Inactive since Jan. 14 — first as a healthy scratch and then because of a disc problem in his back — Marcel Hossa has accepted a conditioning assignment to Hartford.
The move is voluntary, but since it’s only a conditioning assignment, Hossa does not have to pass through waivers. Inexplicably, Hossa’s plus-7 rating is tops on the Rangers (Nigel Dawes is next at plus-5).
“He’s down to get some games in,” Tom Renney said. “It’s been five weeks (since he’s played), and when we’re scrambling like we are and really pushing, it’s important for him to be playing…so eventually he can step in and help us. Under the circumstances it would be a tall order.”
In other news:
<li>Marc Staal and Petr Prucha are definitely out, and are both day-to-day. Both did, however, skate at the Training Center this morning.
Staal’s absence means Marek Malik will play for the first time since he injured his knee Jan. 31 in Philadelphia. The lanky one mostly likely will skate alongside Michal Rozsival.
<li>A couple of you e-mailed me to ask why Tom Renney doesn’t try Chris Drury back with Jaromir Jagr. The answer can be found in what has already become apparent this year. On the offensive end at least, Drury is less of a playmaker and more of a finisher, and thus needs to be with someone who can deliver him the puck and not the other way around. That’s why Martin Straka and Drury seem to work, and why more puck possession centers like Scott Gomez and yes, even Brandon Dubinsky, seem to mesh better with Jagr.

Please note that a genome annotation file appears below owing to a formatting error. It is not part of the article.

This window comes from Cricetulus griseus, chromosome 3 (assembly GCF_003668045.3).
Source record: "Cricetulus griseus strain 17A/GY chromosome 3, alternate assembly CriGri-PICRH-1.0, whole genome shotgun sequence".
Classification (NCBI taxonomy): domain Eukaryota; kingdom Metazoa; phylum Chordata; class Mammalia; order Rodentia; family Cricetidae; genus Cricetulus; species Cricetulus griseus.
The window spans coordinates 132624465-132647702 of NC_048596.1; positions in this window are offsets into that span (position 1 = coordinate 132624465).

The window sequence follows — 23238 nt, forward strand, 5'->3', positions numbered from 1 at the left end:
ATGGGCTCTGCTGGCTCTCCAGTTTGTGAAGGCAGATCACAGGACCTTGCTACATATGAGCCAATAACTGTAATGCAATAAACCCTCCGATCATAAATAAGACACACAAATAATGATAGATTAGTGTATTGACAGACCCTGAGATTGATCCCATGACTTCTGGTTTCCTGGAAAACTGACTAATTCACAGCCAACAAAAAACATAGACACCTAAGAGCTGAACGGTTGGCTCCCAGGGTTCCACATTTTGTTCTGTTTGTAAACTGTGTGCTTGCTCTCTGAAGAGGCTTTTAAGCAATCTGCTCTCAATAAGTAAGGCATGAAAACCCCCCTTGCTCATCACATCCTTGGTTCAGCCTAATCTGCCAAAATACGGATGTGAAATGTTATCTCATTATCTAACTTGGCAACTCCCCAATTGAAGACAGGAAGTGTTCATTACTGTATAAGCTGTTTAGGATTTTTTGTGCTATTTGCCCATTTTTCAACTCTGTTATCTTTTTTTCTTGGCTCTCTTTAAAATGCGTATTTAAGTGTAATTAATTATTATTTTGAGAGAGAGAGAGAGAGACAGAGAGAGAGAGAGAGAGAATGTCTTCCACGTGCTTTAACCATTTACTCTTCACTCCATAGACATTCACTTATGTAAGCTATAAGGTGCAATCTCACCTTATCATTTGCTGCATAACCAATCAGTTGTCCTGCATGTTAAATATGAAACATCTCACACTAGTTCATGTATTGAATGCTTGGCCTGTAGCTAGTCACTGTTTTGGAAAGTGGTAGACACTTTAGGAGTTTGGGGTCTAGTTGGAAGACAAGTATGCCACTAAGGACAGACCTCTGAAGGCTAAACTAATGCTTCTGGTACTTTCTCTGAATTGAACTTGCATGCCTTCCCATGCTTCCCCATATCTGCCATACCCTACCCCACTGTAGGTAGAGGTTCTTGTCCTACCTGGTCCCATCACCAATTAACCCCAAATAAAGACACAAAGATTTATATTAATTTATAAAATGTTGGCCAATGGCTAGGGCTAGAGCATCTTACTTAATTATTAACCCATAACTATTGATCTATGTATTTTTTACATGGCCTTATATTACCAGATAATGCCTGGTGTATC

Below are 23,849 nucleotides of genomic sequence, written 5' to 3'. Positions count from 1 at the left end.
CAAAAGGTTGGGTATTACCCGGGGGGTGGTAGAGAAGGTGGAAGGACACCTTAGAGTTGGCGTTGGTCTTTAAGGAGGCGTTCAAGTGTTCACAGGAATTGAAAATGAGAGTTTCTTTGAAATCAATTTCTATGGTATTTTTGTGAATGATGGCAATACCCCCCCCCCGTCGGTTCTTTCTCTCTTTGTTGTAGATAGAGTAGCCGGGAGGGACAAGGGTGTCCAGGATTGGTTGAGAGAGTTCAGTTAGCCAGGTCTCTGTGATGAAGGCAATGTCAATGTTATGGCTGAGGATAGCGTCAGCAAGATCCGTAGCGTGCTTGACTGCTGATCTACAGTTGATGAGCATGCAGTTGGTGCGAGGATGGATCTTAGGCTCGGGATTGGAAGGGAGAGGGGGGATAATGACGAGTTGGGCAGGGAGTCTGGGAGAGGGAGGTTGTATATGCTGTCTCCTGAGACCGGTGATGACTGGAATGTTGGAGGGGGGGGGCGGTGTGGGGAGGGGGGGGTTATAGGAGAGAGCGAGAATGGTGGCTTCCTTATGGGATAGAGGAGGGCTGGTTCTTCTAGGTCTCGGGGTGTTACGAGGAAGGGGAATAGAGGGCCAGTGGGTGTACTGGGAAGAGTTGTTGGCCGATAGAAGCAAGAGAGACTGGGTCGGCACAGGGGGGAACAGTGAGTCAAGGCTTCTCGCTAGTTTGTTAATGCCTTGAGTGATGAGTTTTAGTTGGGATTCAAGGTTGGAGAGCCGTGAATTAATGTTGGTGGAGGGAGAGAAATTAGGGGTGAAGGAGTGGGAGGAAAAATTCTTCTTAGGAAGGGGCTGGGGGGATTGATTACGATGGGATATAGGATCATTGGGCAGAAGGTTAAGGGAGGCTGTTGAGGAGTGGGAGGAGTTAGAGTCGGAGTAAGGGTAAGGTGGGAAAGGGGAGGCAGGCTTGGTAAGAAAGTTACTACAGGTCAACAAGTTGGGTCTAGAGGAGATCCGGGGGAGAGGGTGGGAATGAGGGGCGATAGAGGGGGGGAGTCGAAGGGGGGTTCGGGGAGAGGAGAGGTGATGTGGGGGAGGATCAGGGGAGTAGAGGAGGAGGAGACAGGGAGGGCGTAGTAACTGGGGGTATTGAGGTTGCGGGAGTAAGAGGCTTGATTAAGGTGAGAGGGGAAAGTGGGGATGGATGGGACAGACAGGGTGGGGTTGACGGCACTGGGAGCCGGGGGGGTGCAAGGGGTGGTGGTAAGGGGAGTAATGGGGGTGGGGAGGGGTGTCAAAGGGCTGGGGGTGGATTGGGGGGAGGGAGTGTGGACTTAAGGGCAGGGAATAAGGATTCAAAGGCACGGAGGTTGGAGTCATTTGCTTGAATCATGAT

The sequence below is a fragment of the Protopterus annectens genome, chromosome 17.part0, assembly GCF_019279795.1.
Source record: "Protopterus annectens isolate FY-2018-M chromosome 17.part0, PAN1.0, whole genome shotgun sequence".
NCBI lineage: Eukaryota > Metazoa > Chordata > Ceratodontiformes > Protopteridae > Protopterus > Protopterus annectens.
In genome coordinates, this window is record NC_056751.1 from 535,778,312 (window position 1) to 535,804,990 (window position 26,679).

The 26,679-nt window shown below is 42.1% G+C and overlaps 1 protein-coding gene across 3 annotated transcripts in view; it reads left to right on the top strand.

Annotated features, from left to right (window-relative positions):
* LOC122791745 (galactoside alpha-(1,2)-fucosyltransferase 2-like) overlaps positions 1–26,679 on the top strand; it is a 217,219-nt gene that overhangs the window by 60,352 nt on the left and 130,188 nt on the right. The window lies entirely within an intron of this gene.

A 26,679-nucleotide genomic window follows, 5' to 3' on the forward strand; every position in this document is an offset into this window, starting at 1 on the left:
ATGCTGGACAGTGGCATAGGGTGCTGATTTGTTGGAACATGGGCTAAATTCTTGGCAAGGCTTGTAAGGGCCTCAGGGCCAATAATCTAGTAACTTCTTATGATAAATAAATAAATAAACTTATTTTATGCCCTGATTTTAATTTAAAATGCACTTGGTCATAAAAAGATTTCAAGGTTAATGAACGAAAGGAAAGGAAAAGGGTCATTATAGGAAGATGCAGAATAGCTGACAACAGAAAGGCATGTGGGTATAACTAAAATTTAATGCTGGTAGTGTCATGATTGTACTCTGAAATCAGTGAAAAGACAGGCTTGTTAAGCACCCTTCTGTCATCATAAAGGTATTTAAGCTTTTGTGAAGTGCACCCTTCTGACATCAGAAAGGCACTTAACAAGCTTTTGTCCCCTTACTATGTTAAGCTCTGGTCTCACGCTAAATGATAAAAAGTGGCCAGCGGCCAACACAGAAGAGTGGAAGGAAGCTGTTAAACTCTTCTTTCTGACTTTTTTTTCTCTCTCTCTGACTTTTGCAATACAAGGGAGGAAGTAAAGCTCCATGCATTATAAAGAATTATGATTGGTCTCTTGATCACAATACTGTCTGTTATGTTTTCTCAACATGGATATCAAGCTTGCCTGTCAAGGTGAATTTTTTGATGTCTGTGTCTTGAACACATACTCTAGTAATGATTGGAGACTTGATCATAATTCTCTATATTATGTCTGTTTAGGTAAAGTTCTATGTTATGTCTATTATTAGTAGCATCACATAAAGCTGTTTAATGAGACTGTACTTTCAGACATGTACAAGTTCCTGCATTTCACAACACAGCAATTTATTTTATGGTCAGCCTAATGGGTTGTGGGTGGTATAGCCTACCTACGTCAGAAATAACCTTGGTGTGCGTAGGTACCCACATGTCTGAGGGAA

That at least is the working theory. Give it a couple of days and I’m sure I’ll be proven wrong.
<li>Great story in the New York Times today by Charles McGrath on the “vanishing pastime of pond hockey”:http://www.nytimes.com/2008/02/17/nyregion/nyregionspecial2/17RPond.html?_r=1&oref=slogin.
This one hits close to home. I grew up learning to skate on what was essentially a frozen over swamp in our backyard, complete with tree roots jutting out from the ice. When I got older, we played on a bigger pond just around the block, and even into high school, we used to sneak onto a pond on a private country club.
As much as I’ve admittedly enjoyed the fact that we haven’t been holed up inside this winter because of the cold, I keep telling my little boy that as soon as the ponds freeze, we’re there. We’re still waiting.